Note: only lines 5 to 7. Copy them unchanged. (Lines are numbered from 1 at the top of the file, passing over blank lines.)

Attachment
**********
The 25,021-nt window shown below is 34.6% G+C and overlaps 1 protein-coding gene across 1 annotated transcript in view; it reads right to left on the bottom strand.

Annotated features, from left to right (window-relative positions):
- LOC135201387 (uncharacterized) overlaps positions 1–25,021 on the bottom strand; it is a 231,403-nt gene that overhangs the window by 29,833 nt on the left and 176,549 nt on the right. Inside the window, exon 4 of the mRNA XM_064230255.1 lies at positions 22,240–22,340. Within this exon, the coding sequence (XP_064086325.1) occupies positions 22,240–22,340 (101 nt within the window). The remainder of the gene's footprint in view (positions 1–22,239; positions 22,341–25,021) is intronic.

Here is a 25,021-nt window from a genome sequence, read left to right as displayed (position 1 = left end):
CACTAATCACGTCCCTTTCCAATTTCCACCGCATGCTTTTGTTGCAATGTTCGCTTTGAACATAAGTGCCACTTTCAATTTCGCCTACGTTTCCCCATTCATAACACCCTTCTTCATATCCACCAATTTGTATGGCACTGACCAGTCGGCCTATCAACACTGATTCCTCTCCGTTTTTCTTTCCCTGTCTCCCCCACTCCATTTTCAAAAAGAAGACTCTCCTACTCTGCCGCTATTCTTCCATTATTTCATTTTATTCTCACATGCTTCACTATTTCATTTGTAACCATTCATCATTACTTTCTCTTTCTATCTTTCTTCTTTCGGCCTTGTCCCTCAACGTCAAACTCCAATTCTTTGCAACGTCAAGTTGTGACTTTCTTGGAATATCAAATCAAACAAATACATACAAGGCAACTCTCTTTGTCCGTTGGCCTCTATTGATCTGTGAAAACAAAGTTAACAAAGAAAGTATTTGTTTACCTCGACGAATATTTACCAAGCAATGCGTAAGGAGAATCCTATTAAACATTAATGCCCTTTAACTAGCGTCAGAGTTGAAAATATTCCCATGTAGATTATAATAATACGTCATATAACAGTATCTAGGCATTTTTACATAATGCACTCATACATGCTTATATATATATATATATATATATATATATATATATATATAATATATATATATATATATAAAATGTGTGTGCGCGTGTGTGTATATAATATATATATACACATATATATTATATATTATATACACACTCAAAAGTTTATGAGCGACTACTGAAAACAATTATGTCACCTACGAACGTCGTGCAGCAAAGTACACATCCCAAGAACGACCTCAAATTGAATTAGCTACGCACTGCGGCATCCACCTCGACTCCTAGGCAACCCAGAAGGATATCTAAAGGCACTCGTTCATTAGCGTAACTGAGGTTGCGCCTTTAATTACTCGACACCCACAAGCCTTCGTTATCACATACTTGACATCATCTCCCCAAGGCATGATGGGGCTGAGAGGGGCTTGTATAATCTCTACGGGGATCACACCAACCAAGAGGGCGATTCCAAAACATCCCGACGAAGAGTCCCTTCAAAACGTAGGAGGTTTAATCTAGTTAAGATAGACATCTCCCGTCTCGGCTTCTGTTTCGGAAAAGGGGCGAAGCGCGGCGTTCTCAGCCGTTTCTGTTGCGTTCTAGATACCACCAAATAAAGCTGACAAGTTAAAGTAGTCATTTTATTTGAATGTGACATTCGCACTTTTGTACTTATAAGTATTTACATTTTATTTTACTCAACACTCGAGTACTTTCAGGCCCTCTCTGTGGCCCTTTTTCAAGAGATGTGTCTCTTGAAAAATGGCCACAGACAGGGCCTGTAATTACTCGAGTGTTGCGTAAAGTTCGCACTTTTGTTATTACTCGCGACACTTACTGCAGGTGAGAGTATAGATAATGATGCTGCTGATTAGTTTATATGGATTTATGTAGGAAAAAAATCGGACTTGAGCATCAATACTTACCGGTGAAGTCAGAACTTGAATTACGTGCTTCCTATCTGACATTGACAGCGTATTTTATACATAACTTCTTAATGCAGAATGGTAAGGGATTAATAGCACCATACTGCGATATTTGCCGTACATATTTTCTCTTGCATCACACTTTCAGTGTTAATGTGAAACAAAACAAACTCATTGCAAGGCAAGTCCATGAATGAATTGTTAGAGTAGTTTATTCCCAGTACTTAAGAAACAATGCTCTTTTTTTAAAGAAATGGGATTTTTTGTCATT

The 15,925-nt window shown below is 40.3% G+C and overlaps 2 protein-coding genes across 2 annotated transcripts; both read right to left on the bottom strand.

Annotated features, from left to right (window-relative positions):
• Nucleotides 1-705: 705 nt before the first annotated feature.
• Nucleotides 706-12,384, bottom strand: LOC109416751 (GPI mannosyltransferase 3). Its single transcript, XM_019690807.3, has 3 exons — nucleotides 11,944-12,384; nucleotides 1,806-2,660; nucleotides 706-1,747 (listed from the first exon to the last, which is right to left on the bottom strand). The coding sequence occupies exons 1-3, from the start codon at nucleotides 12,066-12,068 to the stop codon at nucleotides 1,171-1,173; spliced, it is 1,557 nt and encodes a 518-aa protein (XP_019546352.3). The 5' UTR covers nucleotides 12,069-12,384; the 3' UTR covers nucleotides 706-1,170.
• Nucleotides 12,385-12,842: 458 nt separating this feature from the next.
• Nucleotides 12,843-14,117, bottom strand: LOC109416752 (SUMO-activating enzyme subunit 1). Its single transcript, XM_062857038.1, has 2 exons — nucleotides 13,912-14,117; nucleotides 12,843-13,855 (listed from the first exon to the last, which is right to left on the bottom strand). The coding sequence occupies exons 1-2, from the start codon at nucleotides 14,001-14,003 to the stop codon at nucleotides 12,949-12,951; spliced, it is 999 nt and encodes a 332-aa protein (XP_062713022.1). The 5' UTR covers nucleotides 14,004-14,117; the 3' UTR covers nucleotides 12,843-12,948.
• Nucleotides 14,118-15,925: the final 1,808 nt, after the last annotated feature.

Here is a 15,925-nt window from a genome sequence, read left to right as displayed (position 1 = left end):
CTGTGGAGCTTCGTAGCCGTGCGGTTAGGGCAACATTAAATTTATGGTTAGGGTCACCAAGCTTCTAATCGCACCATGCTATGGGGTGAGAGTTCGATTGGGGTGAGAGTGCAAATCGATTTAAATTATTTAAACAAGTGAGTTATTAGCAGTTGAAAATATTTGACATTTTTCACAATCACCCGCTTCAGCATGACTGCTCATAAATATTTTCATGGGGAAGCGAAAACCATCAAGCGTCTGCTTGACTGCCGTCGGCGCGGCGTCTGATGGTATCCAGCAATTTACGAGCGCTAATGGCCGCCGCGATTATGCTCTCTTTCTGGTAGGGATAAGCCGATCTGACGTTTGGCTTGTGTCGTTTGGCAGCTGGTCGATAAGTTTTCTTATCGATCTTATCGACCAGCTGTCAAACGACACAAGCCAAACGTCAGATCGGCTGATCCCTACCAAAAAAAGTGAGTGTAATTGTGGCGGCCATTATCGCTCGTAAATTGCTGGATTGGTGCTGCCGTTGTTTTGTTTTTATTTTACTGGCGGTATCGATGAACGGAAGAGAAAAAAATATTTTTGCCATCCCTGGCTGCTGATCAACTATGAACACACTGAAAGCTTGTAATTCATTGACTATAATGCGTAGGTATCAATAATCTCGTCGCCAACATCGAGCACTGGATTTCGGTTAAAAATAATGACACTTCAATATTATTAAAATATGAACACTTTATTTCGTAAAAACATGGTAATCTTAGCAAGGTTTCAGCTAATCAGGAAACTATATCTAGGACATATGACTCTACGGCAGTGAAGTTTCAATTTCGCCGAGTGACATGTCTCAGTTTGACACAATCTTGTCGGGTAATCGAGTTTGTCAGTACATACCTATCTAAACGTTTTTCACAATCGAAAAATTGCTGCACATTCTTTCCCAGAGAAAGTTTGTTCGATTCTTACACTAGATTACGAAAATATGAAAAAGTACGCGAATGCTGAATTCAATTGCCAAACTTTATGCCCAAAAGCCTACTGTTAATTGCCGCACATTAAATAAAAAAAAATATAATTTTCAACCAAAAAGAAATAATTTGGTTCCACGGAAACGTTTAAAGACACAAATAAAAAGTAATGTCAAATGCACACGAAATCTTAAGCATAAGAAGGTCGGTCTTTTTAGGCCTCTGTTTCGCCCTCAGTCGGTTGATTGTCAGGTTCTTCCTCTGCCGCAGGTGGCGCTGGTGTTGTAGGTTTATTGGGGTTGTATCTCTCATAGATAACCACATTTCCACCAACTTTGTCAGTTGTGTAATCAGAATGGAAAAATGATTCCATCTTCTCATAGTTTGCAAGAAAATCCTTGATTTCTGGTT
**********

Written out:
CACTAATCACGTCCCTTTCCAATTTCCACCGCATGCTTTTGTTGCAATGTTCGCTTTGAACATAAGTGCCACTTTCAATTTCGCCTACGTTTCCCCATTCATAACACCCTTCTTCATATCCACCAATTTGTATGGCACTGACCAGTCGGCCTATCAACACTGATTCCTCTCCGTTTTTCTTTCCCTGTCTCCCCCACTCCATTTTCAAAAAGAAGACTCTCCTACTCTGCCGCTATTCTTCCATTATTTCATTTTATTCTCACATGCTTCACTATTTCATTTGTAACCATTCATCATTACTTTCTCTTTCTATCTTTCTTCTTTCGGCCTTGTCCCTCAACGTCAAACTCCAATTCTTTGCAACGTCAAGTTGTGACTTTCTTGGAATATCAAATCAAACAAATACATACAAGGCAACTCTCTTTGTCCGTTGGCCTCTATTGATCTGTGAAAACAAAGTTAACAAAGAAAGTATTTGTTTACCTCGACGAATATTTACCAAGCAATGCGTAAGGAGAATCCTATTAAACATTAATGCCCTTTAACTAGCGTCAGAGTTGAAAATATTCCCATGTAGATTATAATAATACGTCATATAACAGTATCTAGGCATTTTTACATAATGCACTCATACATGCTTATATATATATATATATATATATATATATATATATATATAATATATATATATATATATAAAATGTGTGTGCGCGTGTGTGTATATAATATATATATACACATATATATTATATATTATATACACACTCAAAAGTTTATGAGCGACTACTGAAAACAATTATGTCACCTACGAACGTCGTGCAGCAAAGTACACATCCCAAGAACGACCTCAAATTGAATTAGCTACGCACTGCGGCATCCACCTCGACTCCTAGGCAACCCAGAAGGATATCTAAAGGCACTCGTTCATTAGCGTAACTGAGGTTGCGCCTTTAATTACTCGACACCCACAAGCCTTCGTTATCACATACTTGACATCATCTCCCCAAGGCATGATGGGGCTGAGAGGGGCTTGTATAATCTCTACGGGGATCACACCAACCAAGAGGGCGATTCCAAAACATCCCGACGAAGAGTCCCTTCAAAACGTAGGAGGTTTAATCTAGTTAAGATAGACATCTCCCGTCTCGGCTTCTGTTTCGGAAAAGGGGCGAAGCGCGGCGTTCTCAGCCGTTTCTGTTGCGTTCTAGATACCACCAAATAAAGCTGACAAGTTAAAGTAGTCATTTTATTTGAATGTGACATTCGCACTTTTGTACTTATAAGTATTTACATTTTATTTTACTCAACACTCGAGTACTTTCAGGCCCTCTCTGTGGCCCTTTTTCAAGAGATGTGTCTCTTGAAAAATGGCCACAGACAGGGCCTGTAATTACTCGAGTGTTGCGTAAAGTTCGCACTTTTGTTATTACTCGCGACACTTACTGCAGGTGAGAGTATAGATAATGATGCTGCTGATTAGTTTATATGGATTTATGTAGGAAAAAAATCGGACTTGAGCATCAATACTTACCGGTGAAGTCAGAACTTGAATTACGTGCTTCCTATCTGACATTGACAGCGTATTTTATACATAACTTCTTAATGCAGAATGGTAAGGGATTAATAGCACCATACTGCGATATTTGCCGTACATATTTTCTCTTGCATCACACTTTCAGTGTTAATGTGAAACAAAACAAACTCATTGCAAGGCAAGTCCATGAATGAATTGTTAGAGTAGTTTATTCCCAGTACTTAAGAAACAATGCTCTTTTTTTAAAGAAATGGGATTTTTTGTCATT

The 15,925-nt window shown below is 40.3% G+C and overlaps 2 protein-coding genes across 2 annotated transcripts; both read right to left on the bottom strand.

Annotated features, from left to right (window-relative positions):